Sophie Gironnay

Sophie Gironnay

Fille unique de Jean Dalmain (Jean Gironnay DIT Dalmain) et de Monique Tremblay dite Leyrac, née à Dieulefit, Drôme, le 6 août 1953, De 1979 à 2004, elle fait carrière de journaliste. À l’Actualité, elle fera des reportages intéressants sur les femmes voilées, sur la Crise d’Oka, ou se retrouvant à faire une interview avec Margaret Atwood…Elle entame alors en même temps 7 ans d’études universitaires pour passer une maîtrise en Étude des arts. Elle gagne un prix national pour la meilleure thèse en sciences humaines. Elle rêve de devenir responsable des publications d’un musée. Mais le journalisme la rattrape puisqu’en 1992 elle devient surnuméraire au Devoir. Elle crée la page Formes en 1994.

L’idée d’une galerie d’architecture (chose inexistante alors) est lancée autour d’une bière lors d’un vernissage, entre un copain architecte et elle. Nouveau tournant!
Mai 2001, la Maison d’Architecture du Québec est officiellement fondée, elle en est toujours la directrice générale et artistique.
En 2007, elle fut finaliste aux Prix du Gouverneur général avec un roman jeunesse : Philou architecte et associés.

Portée par une espèce de délire de perfectionnement au milieu d’un sentiment de peur et d’insécurité, la création la porte, comme ce fut le cas pour ses parents Jean Dalmain et Monique Leyrac, une sorte de passion de travailler pour défendre la Beauté du monde…

https://maisondelarchitecture.ca/


2 Commentaires

  1. Michel Mella

    Mon amie d’enfance et ses parents, si chers à mon cœur.
    Merci de les mettre en valeur.

  2. Jacques Poirier,

    Madame Gironnay,
    Merci pour ce merveilleux reportage que vous avez pondu sur mon aventure Arontec de l’an 2000. Vous serez bientôt fière de m’avoir pour un moment fait confiance. Le prototype de cette maison Arontec fut assassiné et enterré en secret dans la cours de l’usine. L’usine fut fondée en 1927 par Alphonse Piché, génial bonhomme qui eut deux pils, Guy et Denis. Après sa mort, ces deux garnements se sont affrontés pendant une décennjie pour le contrôle de la prospère usine produisant annuellement des douzaines de maisons faites de poutres ainsi machinées pour former dans les coins des joints en queues d’aronde, d’ou le nom d’Arontec. Je regrette d’avoir à vous écrire la suite de cette histoire en anglais, , faute de temps malheureusement, mais il me fera plaisir de la traduire si votre maîtrise de l’anglais n’est pas au rendez-vous. J’habite en Californie ou ma société s’apprête à ré-introduire sous une forme plus techniquement actuelle le concept que vous avez si bien compris lors de votre reportage. Je suis un vieux monsieur qui à 80 ans garde un bon souvenir, découvrant il y a seulement quelques jours la suite admirable de votre vie, ajoujtant à mon plaisisr votre mère Monique Leyrac que j’idolâtre toujours. Pardonnez mon français boiteux, m’exprimant en anglais uniquement depuis 20 ans. Voici cette lettre récente adressée aux actionnaires de ma société, vous souhaitant des années de bonheur:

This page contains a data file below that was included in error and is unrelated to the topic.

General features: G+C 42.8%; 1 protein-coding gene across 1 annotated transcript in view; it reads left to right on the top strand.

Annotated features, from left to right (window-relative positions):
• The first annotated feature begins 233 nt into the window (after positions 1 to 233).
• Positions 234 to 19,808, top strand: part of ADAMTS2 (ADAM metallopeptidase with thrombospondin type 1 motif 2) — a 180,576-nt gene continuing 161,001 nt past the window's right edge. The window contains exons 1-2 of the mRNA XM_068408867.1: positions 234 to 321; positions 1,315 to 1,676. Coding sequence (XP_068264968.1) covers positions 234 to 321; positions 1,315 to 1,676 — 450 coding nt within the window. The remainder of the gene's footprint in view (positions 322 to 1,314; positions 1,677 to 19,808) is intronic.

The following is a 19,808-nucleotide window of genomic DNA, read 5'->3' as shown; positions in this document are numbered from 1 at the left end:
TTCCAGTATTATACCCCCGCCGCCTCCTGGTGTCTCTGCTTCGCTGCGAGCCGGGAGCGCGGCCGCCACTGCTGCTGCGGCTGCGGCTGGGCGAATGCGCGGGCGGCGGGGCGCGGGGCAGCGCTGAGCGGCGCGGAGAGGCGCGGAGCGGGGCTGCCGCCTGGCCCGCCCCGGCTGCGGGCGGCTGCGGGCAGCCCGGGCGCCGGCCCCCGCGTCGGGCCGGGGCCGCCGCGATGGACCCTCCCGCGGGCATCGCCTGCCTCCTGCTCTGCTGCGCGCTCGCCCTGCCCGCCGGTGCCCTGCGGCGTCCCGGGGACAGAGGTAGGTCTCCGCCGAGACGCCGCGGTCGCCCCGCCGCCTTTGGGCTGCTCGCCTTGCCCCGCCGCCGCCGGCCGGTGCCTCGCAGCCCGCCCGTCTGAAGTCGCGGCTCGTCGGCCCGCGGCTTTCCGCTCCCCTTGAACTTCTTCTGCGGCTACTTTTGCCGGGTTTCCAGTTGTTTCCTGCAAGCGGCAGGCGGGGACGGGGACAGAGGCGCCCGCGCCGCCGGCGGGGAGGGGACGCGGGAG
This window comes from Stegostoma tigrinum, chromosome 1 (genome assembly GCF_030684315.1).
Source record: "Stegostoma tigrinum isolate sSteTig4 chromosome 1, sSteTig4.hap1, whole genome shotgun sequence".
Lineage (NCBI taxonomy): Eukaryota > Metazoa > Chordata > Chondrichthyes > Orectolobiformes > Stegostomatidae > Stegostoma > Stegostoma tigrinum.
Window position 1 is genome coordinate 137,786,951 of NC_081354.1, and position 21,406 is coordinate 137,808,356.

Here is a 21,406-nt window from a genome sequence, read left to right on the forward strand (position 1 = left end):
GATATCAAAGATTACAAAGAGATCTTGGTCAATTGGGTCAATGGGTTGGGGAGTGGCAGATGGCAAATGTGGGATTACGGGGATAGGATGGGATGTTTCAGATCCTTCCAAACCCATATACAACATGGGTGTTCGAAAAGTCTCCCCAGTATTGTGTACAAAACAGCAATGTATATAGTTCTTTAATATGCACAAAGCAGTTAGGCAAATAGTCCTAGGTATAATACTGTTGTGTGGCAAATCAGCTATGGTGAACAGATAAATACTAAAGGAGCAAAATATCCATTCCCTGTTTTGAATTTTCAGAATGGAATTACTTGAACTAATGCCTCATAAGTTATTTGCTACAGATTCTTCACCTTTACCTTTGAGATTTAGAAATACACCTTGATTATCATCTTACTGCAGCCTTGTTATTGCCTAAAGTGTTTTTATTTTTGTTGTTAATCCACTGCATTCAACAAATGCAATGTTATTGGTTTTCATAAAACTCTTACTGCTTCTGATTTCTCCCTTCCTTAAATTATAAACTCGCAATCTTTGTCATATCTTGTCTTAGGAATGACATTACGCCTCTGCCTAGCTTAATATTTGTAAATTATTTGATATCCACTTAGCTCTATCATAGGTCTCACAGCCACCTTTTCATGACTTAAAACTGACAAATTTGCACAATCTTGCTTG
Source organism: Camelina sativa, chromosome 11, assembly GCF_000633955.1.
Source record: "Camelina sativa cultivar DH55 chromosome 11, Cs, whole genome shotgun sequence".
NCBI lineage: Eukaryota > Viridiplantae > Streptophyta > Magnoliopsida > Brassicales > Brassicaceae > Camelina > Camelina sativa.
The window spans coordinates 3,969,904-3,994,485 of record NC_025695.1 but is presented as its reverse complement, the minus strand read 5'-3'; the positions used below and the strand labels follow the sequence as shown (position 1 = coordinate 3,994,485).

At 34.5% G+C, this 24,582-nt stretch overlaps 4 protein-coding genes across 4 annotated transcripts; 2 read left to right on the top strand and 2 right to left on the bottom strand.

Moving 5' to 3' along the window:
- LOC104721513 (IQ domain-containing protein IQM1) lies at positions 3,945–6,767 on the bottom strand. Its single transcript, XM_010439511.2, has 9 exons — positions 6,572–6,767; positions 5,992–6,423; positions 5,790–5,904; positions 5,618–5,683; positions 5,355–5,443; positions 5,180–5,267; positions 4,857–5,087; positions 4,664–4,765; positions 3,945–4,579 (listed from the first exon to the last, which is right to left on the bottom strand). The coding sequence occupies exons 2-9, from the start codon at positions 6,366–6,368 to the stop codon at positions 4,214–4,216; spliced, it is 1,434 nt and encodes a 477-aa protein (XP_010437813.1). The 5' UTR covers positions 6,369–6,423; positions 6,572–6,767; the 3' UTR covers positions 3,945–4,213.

The hyperactive and thrifty squirrel in me has been over the years stockpiling about 30 promising projects based on inventions of mine that I saw as so obvious as to not bother with patents, feeling in my gut that these ideas would soon be picked up by others if I don’t have time to dig them up in my retirement to finish, produce, sell or just license them for others to own. Out of these 30 ideas, 20 have never been picked up by others, to my knowledge all available for licensing by others, using provisional patents, in three weeks as earlier announced.

    Now, a lot of my stuff appeals to engineers and mechanically inclined people or companies. They involve a lot of machines and steel and plain old engineering points of sale.

    There is one notable exception, the ARO project so dear to me, one that can be described with this sentence:
    an industrial process that would allow two women to erect in 3 days a charming house shell using only one tool, a 13/16th » box wrench, assembling a log home with dovetail corners designed to meet all UBC building codes and capable of resisting to Force 5 hurricanes and force 3 or 4 tornadoes.